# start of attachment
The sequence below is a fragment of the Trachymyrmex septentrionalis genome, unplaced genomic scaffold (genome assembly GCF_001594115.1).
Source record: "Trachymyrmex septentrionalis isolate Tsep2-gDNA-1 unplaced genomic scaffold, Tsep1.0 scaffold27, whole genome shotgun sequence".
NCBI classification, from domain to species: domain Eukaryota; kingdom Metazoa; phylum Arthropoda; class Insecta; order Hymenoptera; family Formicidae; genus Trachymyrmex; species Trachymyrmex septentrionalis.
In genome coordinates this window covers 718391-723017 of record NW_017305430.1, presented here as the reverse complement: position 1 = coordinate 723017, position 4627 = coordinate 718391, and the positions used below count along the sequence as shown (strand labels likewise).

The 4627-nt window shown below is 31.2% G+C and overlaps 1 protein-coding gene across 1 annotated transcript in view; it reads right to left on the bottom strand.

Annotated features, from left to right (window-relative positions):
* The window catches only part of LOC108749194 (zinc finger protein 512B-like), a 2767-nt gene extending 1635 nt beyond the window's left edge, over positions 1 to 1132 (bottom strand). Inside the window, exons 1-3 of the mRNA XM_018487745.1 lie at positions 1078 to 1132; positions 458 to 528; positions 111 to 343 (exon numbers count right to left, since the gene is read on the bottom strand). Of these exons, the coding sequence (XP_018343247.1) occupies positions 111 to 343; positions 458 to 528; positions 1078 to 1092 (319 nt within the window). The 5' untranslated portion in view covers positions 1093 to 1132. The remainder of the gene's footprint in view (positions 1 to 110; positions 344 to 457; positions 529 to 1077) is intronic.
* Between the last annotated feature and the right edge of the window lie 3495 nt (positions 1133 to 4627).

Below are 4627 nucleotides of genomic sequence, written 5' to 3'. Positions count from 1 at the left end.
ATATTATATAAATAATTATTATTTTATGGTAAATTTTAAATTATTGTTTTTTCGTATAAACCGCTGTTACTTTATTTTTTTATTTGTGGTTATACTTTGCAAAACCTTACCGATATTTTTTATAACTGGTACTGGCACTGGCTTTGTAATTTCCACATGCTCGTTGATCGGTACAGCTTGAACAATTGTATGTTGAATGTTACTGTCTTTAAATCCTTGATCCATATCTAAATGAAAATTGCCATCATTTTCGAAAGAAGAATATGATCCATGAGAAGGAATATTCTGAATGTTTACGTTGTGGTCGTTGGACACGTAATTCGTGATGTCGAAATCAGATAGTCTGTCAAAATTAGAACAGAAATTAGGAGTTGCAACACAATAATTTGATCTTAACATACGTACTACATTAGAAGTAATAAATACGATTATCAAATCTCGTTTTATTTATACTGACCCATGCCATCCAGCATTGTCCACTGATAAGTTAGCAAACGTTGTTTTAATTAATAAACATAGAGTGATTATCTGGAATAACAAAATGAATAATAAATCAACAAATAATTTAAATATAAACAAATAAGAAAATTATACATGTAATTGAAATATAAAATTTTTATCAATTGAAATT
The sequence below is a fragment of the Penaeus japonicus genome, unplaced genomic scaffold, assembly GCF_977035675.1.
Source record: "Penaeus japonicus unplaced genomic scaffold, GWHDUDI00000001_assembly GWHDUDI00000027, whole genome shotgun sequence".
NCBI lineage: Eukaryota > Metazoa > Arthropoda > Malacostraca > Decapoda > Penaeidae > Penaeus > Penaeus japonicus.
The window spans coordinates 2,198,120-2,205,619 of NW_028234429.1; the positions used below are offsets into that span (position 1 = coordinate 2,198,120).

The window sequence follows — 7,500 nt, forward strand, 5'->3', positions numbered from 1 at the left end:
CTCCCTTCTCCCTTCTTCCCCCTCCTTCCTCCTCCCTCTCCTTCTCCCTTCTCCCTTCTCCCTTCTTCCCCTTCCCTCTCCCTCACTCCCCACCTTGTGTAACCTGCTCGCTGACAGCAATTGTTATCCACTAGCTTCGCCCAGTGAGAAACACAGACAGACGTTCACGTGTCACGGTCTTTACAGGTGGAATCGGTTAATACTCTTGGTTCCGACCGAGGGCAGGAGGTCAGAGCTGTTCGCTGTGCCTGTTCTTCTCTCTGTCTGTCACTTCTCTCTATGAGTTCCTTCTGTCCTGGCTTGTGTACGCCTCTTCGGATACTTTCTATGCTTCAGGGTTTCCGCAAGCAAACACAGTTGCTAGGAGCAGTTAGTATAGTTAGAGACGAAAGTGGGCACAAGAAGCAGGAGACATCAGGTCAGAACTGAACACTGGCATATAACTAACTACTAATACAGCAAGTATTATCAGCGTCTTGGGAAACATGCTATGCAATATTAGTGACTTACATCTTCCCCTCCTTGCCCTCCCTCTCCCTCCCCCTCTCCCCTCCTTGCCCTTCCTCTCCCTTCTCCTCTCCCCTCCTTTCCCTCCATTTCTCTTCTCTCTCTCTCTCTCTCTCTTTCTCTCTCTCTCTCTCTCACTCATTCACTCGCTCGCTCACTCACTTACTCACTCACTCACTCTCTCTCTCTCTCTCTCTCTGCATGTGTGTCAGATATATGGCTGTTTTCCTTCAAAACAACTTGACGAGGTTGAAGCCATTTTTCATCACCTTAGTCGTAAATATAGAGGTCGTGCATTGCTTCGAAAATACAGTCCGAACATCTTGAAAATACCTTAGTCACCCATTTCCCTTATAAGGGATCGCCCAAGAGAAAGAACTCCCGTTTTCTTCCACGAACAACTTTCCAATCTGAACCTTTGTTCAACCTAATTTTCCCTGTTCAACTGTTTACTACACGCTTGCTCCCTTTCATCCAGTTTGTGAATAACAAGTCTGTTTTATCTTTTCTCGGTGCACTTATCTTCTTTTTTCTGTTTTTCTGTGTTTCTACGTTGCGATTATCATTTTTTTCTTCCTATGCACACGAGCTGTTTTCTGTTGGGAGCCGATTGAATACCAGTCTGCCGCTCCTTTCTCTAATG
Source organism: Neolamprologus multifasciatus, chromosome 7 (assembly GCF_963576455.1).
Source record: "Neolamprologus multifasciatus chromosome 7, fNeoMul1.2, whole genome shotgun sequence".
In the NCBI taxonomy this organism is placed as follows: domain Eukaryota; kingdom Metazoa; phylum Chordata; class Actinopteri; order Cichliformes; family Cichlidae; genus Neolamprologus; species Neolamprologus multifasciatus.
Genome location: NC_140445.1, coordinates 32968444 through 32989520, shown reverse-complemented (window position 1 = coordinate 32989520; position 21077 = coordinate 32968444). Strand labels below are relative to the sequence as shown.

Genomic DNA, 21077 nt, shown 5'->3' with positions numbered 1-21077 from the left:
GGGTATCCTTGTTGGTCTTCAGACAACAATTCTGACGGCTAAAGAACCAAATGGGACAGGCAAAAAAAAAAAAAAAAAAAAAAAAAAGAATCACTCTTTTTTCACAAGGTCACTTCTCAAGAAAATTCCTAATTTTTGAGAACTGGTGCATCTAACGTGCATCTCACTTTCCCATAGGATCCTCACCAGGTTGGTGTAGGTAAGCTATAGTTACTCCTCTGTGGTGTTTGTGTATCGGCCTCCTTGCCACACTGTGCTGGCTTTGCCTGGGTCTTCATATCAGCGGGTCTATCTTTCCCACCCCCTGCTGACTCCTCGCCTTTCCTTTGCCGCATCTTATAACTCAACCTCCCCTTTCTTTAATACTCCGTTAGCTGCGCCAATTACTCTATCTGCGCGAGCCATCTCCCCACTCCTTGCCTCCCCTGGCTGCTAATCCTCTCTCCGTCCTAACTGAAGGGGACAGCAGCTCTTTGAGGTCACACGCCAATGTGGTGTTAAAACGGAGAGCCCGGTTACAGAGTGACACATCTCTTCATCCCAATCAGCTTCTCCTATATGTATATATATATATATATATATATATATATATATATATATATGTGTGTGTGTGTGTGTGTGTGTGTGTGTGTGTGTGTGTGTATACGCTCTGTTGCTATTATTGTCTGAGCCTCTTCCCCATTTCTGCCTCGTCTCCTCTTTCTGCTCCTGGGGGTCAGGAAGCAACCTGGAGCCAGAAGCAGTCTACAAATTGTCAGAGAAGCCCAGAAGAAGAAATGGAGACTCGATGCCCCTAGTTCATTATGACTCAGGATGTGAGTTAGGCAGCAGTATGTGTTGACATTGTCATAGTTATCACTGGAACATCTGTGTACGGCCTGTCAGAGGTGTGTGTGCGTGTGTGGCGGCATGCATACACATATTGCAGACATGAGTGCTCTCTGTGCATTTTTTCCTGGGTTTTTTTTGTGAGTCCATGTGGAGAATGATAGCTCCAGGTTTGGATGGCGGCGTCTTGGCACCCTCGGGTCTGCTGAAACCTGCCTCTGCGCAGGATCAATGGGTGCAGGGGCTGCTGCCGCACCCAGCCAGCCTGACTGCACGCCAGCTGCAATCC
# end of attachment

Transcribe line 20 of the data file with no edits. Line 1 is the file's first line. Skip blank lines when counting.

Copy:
Genome location: NC_140445.1, coordinates 32968444 through 32989520, shown reverse-complemented (window position 1 = coordinate 32989520; position 21077 = coordinate 32968444). Strand labels below are relative to the sequence as shown.